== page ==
- August 8, 2023
- Posted by: Aki Kojima
- Category: Individual & Self-Employed
Here, we’re diving into a topic that often raises eyebrows: Why doesn’t Japan have a year-end adjustment for resident tax, even though there’s one for income tax? Let’s unravel this mystery together.
Understanding the Calculation of Income Tax
To grasp the concept, let’s walk through a hypothetical scenario. Imagine you earn a monthly salary of 300,000 yen. From this, you deduct social insurance, which we’ll assume is 50,000 yen for simplicity. This leaves you with a take-home amount of 250,000 yen. If you have a dependent, the monthly income tax deducted would be 4,920 yen, summing up to an annual tax payment of 59,040 yen.
The Year-End Adjustment Mechanism for Income Tax
The year-end adjustment for income tax is an intriguing process. Every month, your tax is estimated using a quick calculation table called the Withholding Tax Amount Table. However, this is reconciled at the year’s end based on your annual earnings.
For instance, with an annual income of 3.6 million yen, you’d subtract the basic deduction of 380,000 yen and the salary income deduction of 1.26 million yen. This results in a taxable income of 980,000 yen. At a rate of 5%, the actual income tax on this would be 68,000 yen. This means in December, you’d pay an additional income tax of 8,960 yen to bridge the gap between the estimated and actual tax amounts.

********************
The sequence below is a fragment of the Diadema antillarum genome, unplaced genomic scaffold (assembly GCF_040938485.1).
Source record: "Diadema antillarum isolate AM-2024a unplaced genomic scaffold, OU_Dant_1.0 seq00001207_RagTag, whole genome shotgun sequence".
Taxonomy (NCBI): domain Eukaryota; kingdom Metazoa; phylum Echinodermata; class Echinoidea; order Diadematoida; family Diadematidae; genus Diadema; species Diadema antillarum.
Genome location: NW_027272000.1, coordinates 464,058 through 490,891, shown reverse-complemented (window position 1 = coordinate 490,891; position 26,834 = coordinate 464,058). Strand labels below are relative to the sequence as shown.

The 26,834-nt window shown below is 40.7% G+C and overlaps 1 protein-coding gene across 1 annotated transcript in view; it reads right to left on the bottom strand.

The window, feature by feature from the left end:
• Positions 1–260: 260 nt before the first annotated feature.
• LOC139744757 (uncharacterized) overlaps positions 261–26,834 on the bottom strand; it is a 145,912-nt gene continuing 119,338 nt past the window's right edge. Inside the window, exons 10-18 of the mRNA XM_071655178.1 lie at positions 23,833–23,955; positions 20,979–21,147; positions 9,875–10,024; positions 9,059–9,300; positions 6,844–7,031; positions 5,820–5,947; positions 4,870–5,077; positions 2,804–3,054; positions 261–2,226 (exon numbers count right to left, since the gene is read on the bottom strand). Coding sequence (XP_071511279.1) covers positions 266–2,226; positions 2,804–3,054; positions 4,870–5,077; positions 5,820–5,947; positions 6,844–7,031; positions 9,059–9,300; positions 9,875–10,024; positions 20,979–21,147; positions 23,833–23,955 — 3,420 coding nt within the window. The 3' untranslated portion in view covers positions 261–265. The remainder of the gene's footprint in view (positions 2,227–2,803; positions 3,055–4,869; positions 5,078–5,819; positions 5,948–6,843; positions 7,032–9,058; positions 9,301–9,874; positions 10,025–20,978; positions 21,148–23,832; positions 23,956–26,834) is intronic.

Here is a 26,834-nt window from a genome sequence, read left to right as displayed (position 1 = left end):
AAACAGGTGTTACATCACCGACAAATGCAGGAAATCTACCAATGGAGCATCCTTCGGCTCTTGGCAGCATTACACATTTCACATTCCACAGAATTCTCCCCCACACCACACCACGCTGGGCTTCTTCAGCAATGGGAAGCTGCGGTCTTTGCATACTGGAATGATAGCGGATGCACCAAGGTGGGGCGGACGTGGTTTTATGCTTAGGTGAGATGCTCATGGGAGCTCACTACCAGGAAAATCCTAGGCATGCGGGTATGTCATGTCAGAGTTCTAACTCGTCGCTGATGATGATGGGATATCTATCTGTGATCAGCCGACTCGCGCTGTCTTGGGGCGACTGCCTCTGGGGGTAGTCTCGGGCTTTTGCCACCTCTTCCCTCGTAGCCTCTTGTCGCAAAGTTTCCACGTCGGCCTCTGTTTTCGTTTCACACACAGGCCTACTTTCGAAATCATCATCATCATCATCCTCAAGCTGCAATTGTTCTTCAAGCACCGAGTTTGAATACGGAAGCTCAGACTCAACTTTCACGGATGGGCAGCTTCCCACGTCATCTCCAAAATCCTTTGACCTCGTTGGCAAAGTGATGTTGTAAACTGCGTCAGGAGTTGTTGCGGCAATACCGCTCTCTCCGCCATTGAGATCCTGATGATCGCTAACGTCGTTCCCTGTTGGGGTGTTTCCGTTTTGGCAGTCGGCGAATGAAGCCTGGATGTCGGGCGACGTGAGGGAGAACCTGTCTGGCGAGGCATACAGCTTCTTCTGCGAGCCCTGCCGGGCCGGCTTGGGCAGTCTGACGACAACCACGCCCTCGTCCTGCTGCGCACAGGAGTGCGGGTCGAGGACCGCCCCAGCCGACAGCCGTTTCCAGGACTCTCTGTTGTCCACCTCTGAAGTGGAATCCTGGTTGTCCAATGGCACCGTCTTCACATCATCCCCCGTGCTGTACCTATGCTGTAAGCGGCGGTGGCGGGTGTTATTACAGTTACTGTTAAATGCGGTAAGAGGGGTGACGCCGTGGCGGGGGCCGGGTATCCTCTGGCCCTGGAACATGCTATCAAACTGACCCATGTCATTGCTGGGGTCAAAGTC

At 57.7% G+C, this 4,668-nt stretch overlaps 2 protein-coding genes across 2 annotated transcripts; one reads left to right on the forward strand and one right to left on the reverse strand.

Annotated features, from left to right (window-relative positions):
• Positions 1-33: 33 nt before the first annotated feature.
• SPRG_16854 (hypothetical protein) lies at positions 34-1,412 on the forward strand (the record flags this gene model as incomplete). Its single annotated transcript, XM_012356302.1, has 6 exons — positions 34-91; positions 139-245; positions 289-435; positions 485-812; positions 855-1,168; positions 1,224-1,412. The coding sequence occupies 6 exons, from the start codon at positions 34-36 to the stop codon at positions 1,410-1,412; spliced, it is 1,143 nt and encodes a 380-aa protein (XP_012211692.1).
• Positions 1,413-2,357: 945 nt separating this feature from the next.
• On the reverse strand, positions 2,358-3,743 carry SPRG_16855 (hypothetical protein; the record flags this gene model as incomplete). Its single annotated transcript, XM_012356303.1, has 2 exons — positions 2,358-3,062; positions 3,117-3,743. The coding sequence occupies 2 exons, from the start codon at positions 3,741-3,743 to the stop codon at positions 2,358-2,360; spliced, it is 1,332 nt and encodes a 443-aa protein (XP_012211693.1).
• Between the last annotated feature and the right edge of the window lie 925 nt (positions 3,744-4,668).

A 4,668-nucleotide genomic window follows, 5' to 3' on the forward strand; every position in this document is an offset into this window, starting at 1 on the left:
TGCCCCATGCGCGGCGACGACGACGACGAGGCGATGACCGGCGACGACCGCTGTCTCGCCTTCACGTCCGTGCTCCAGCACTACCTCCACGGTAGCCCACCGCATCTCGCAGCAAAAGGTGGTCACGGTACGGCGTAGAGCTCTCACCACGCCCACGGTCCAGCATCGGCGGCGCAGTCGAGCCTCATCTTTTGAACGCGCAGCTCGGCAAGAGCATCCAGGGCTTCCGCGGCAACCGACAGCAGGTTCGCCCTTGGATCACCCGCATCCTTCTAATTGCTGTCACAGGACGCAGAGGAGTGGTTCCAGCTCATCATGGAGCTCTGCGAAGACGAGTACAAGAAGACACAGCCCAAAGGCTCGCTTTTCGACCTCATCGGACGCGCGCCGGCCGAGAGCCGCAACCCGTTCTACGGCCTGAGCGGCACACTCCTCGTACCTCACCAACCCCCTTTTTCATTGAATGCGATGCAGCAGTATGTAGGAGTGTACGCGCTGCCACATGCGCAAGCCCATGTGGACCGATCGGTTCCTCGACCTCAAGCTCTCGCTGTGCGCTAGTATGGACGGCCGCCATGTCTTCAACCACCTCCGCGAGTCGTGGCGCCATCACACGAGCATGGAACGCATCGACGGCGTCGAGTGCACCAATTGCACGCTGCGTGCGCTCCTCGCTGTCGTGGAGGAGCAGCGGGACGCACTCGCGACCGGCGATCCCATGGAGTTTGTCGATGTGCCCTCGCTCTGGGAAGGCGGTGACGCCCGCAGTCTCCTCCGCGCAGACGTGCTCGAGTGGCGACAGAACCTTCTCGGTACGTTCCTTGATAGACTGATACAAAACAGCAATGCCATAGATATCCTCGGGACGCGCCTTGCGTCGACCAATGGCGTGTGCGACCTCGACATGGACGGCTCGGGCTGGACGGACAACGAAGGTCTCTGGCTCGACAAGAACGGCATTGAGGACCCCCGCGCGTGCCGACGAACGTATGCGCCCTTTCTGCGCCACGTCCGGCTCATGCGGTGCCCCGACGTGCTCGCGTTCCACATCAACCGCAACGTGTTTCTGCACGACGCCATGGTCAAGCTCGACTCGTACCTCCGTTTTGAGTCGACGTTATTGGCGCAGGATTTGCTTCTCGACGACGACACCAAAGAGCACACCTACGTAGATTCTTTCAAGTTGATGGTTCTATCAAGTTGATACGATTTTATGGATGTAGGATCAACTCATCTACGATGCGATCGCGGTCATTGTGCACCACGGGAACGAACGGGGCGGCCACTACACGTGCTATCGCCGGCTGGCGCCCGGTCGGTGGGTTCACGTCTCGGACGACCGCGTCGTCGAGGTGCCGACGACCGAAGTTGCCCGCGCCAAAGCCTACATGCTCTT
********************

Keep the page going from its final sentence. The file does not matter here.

How Resident Tax is Calculated
The resident tax calculation uses the same taxable income of 980,000 yen. Based on this adjusted income for December 2023, the resident tax from June 2024 to May 2025 is set. With a tax rate of 10%, the resident tax amounts to 98,000 yen. Since the resident tax calculation is precise and doesn’t rely on approximations like the income tax, there’s no need for a year-end adjustment.
I hope this sheds light on why Japan doesn’t have a year-end adjustment for resident tax. If you have any queries or thoughts, please drop them in the comments section. And don’t forget to like, share, and subscribe for more insights into the world of taxes. Until next time, thank you for tuning in!